Energy Subsidies in the Arab World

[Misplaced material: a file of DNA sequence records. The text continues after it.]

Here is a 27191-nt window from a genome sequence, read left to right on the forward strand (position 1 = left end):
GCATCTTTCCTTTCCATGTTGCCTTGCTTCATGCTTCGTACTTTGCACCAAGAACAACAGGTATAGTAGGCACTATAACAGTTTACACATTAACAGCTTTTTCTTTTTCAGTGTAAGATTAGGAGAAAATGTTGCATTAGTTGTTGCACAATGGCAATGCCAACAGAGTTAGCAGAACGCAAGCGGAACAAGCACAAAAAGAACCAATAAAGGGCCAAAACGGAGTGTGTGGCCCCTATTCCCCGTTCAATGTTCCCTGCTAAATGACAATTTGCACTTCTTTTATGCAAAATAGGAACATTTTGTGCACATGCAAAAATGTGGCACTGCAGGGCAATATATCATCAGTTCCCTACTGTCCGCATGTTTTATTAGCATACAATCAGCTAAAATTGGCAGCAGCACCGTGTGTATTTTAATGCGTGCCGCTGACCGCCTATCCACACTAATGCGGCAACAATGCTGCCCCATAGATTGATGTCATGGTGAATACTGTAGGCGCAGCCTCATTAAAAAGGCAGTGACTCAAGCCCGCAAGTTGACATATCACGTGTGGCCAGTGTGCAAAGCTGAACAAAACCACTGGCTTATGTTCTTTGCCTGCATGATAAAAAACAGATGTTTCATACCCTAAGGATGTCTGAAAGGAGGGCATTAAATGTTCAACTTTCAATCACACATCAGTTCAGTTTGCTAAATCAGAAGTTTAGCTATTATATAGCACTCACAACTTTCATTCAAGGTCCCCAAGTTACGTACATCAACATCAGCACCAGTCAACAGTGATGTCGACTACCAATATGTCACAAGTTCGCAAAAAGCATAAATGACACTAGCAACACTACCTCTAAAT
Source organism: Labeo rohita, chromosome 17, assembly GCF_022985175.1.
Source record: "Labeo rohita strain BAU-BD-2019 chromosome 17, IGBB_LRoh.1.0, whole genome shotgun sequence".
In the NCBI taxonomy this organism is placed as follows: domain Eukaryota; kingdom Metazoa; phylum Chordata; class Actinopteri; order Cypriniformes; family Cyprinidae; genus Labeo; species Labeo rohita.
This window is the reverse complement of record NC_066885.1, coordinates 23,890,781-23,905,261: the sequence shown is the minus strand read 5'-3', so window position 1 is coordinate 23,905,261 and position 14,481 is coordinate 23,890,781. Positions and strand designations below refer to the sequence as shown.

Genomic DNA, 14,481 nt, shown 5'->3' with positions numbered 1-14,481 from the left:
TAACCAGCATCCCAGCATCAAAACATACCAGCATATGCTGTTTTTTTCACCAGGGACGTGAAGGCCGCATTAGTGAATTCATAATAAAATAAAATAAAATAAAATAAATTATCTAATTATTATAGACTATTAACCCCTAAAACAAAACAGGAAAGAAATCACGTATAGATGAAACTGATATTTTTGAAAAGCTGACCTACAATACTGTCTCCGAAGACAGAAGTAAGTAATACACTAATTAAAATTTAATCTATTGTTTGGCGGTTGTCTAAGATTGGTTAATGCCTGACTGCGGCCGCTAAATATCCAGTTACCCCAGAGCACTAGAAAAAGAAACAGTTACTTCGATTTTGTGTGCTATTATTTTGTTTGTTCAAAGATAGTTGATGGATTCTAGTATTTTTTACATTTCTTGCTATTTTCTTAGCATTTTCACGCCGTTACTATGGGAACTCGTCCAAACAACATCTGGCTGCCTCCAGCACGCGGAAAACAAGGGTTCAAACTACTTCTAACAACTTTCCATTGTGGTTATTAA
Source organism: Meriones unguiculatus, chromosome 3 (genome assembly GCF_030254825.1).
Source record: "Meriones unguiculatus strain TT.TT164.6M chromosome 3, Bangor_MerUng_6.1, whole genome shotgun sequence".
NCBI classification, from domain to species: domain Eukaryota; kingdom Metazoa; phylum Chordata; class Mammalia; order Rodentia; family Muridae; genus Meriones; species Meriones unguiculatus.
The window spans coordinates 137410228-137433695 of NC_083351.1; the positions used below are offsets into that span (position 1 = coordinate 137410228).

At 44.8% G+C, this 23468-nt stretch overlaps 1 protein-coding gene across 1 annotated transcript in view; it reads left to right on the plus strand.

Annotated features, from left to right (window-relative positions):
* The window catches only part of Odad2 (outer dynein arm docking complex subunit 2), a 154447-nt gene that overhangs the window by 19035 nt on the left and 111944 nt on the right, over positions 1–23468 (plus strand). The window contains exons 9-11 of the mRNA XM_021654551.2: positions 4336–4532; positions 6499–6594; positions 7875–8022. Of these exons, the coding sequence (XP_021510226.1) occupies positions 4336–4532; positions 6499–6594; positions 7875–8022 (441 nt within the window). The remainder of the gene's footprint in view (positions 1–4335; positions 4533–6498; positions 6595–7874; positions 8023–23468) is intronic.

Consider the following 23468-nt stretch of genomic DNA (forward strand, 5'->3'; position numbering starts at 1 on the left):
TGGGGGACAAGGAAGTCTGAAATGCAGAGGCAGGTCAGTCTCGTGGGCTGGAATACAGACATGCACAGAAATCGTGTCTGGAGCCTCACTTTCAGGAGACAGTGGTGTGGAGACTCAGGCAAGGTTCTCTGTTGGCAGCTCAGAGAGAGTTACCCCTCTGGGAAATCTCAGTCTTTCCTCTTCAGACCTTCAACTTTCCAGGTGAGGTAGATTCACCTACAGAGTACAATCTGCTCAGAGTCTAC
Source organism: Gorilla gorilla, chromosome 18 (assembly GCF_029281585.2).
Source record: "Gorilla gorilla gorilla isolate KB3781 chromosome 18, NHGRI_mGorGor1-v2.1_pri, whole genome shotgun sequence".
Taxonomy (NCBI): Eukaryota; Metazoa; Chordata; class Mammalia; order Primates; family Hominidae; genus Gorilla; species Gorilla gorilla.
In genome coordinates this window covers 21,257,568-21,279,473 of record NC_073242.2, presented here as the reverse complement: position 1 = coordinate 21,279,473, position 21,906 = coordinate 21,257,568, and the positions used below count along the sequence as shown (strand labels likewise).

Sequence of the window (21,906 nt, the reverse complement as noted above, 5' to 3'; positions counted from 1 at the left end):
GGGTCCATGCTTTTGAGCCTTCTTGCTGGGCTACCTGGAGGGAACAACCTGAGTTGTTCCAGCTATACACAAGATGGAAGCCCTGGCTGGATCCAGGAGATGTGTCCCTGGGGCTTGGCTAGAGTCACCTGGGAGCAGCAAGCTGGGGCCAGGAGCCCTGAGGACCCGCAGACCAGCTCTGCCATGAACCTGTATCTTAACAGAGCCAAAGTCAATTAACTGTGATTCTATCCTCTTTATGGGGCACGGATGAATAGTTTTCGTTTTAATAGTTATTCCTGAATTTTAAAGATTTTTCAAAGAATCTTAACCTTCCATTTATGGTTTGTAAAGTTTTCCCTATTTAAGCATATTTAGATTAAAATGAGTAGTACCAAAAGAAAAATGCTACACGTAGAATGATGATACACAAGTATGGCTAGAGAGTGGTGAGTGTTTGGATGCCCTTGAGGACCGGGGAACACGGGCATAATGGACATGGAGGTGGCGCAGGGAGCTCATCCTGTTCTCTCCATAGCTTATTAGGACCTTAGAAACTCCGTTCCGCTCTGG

This paper, authored by Bassam Fattouh and Laura El-Katiri and published by the United Nations Development Programme, explores the issue of energy subsidies in the Arab World. The authors argue that while energy subsidies may be seen as achieving social objectives (such as expanding energy access and protecting poor households’ incomes); economic objectives (such as fostering industrial growth and smoothing domestic consumption); and political objectives (such as distributing the oil and natural gas rents to the population), they are a costly and inefficient way of doing so. Energy subsidies distort price signals, with serious implications on efficiency and the optimal allocation of resources. Energy subsidies also tend to be regressive, with high-income households and industries benefiting proportionately most from low energy prices. However, despite such adverse effects, energy subsidies constitute an important social safety net for the poor in many parts of the Arab world, and any attempts to reduce or eliminate them in the absence of compensatory programmes would lead to a decline in households’ welfare and erode the competitiveness of certain industries. Therefore, a critical factor for successful reforms will be the ability of governments to compensate their populations for the reduction or removal of subsidies through carefully designed mitigation measures. It is argued that reform of energy pricing mechanisms in the Arab world may be seen as beneficial from more than one perspective. Nevertheless, this paper recognises that the current political climate in the region will render the reform of domestic energy prices difficult in practice, such that reform may indeed be a medium- to long-term endeavour.
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